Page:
Given the dustup that's happened around async/await and the new concurrency features, should the Swift evolution template be updated to make it more clear when proposed changes will require changes to the Swift runtime and consequently won't be able to be used on previous versions of Apple's operating systems?
Since the proposal template already has source compatibility, ABI stability, etc., I think it seems logical to address this too.
Suppose that a proposal says "this needs work from Apple teams in other organizations to back-deploy". What does the community do from there?
My general concern about the wording here is that folks don't necessarily know what can back-deploy and what can't. If we're going to ask them to say something about the technical concerns for backward deployment, we need to give more illustrations about what is easy vs. hard to back-deploy. For example, some things are easy to back-deploy, like a feature that is sugar over existing language features or a new API that can be fully-inlined. Other things are hard to back-deploy, like if you introduce a new type, new protocol conformance, or you change the type system in a way that can be discovered by a dynamic cast (
That's fair. I admittedly don't fully understand what can and what can't.
Do you feel like adding those examples is sufficient?
Adding this to the template will likely increase the core team's workload, in that many folks may not know how to answer this section and some back-and-forth will be required to help educate or to verify the claims made. Granted, the same could probably be said about the ABI stability section, too. I don't want to add work to the core team and reviewers, but I also feel like calling this out up front will be a net win for the community.
It does not seem to me that what ships or not on Apple’s platforms is actionable for anyone outside of Apple, or within the remit of Swift Evolution. What do you envision to be the net win for the community?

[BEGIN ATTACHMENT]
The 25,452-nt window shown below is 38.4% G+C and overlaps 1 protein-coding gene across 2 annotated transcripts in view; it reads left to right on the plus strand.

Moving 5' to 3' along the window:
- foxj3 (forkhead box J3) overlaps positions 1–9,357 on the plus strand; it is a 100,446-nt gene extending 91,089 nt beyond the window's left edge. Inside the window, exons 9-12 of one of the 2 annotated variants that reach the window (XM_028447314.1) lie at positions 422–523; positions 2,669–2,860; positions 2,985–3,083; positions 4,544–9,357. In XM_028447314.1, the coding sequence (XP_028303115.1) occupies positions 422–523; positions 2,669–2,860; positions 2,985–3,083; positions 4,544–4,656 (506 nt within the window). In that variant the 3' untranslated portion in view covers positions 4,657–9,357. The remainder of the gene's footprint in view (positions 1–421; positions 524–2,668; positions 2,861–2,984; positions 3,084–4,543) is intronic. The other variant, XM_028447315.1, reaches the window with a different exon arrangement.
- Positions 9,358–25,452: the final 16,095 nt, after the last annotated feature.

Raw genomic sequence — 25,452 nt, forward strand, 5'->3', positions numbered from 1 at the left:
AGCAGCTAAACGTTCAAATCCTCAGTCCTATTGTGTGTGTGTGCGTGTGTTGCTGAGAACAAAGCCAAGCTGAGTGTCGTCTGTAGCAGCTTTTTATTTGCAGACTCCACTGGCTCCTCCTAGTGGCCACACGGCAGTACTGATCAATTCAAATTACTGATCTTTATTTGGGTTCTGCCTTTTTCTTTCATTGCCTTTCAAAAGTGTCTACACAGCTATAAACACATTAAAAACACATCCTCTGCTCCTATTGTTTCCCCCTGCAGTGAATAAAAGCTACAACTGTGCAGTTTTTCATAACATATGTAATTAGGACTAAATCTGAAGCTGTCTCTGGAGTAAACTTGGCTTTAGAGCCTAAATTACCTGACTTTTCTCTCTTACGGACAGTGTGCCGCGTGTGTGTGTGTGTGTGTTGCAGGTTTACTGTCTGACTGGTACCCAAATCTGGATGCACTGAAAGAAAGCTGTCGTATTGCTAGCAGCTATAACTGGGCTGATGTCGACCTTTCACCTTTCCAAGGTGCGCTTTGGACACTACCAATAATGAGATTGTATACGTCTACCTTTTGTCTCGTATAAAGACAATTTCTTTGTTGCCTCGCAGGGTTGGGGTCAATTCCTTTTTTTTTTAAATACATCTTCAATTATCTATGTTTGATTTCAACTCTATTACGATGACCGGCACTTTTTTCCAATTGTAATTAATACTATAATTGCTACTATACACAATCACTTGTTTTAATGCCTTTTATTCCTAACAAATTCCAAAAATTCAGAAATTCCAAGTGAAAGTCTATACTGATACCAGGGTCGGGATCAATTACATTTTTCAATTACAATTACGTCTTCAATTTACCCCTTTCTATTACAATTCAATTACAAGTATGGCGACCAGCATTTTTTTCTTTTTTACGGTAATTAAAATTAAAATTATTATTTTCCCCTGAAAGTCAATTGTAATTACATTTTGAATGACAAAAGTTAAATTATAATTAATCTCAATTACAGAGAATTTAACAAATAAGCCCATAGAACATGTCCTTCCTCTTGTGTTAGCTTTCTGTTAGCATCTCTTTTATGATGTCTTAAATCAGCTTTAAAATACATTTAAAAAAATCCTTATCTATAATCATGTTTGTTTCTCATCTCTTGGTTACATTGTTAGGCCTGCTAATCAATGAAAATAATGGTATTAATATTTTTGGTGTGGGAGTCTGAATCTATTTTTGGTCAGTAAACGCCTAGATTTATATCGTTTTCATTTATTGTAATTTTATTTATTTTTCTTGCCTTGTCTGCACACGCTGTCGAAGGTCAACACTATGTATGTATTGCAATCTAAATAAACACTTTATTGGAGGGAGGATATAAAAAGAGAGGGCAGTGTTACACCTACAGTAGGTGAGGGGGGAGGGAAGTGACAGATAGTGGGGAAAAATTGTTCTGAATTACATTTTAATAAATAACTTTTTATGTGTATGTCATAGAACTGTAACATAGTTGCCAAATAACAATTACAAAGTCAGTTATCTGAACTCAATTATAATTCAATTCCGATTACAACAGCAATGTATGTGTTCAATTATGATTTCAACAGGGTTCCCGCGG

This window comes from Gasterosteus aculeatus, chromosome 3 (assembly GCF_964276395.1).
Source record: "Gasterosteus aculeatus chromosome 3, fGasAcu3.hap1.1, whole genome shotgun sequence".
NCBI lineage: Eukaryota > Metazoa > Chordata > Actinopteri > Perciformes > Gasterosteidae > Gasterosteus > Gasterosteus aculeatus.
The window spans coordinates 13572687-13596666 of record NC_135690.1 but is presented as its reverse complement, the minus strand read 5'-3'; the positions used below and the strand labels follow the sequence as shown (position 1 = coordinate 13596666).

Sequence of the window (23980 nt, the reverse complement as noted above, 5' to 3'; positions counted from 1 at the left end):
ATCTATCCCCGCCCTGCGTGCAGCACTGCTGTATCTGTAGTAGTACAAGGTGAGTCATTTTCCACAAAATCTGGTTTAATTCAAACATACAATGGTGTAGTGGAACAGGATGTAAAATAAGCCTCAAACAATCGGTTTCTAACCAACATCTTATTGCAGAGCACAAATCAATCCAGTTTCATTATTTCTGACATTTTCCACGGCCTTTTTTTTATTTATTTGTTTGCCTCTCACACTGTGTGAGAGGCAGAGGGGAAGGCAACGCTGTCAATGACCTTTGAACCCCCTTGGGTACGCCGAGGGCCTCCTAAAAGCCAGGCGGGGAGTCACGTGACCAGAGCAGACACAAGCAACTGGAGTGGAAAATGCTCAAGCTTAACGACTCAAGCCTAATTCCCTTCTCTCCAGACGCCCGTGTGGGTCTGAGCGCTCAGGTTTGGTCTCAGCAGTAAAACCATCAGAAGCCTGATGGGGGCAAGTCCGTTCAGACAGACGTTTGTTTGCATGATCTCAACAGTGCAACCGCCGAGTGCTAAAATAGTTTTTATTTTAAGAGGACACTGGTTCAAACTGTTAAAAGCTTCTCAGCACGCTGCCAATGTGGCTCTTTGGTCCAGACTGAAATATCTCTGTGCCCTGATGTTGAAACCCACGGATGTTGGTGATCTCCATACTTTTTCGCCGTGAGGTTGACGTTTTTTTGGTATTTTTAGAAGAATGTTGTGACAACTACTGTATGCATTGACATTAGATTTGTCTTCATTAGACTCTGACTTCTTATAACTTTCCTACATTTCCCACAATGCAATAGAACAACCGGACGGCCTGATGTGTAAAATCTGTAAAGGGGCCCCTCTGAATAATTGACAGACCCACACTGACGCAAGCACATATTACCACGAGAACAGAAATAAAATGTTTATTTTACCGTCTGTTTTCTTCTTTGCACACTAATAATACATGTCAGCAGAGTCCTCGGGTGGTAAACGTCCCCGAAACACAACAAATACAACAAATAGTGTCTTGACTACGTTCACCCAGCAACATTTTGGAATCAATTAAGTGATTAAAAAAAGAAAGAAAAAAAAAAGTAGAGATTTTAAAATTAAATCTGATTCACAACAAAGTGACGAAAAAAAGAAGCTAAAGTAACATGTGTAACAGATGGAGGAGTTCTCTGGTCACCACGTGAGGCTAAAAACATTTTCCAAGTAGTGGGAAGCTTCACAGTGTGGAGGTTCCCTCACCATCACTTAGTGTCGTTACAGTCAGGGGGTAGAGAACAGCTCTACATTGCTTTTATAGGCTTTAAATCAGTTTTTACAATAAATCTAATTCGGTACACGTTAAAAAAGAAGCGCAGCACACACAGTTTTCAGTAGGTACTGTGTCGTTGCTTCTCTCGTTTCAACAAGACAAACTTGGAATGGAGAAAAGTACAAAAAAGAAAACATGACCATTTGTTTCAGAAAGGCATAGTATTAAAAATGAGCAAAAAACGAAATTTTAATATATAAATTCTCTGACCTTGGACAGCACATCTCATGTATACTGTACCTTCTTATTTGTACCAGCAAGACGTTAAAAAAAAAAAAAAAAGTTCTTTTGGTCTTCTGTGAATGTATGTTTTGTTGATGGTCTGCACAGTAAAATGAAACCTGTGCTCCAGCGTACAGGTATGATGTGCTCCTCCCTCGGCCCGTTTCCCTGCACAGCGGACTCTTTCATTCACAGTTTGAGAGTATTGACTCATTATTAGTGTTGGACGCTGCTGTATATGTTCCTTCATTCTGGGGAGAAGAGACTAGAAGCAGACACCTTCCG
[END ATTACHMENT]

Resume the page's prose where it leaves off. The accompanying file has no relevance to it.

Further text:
The fact that async/await (most likely) will not be back-deployable was surprising and frustrating to a lot of people. Many had been counting on being able to use it right away. If this had been discussed earlier it would have helped. So I think we'd like to avoid having this happen with future pitches.
This isn't really any different than the sections on ABI stability or API resilience. Most developers who aren't experts on those aspects of Swift will have to wait for input from someone who is. Deployability would be pretty similar.
Perhaps a better way to frame this issue is "Runtime and Standard Library surface impact"? As @xwu notes, "backwards deployable" is (today) an Apple-specific concern over which the Swift project has no purview. But if a proposal indicates that it requires additional runtime entry points or standard library changes (which cannot be emitted into the client), that's a pretty strong signal that any Swift-in-the-OS platforms (currently, Apple platforms) would need additional, perhaps significant, work to support the feature in a backwards-compatible manner.
Also, given that Swift does support ABI-stable platforms, it seems independently valuable to me (apart from answering the "will users get to use this feature on older iOS versions?" question) for proposals to indicate the additional commitments their features are making on the system side of the ABI boundary—those are decisions that we can't easily "take back" later. The community should have an opportunity to weigh the relative permanence of those decisions against the value that the new feature provides.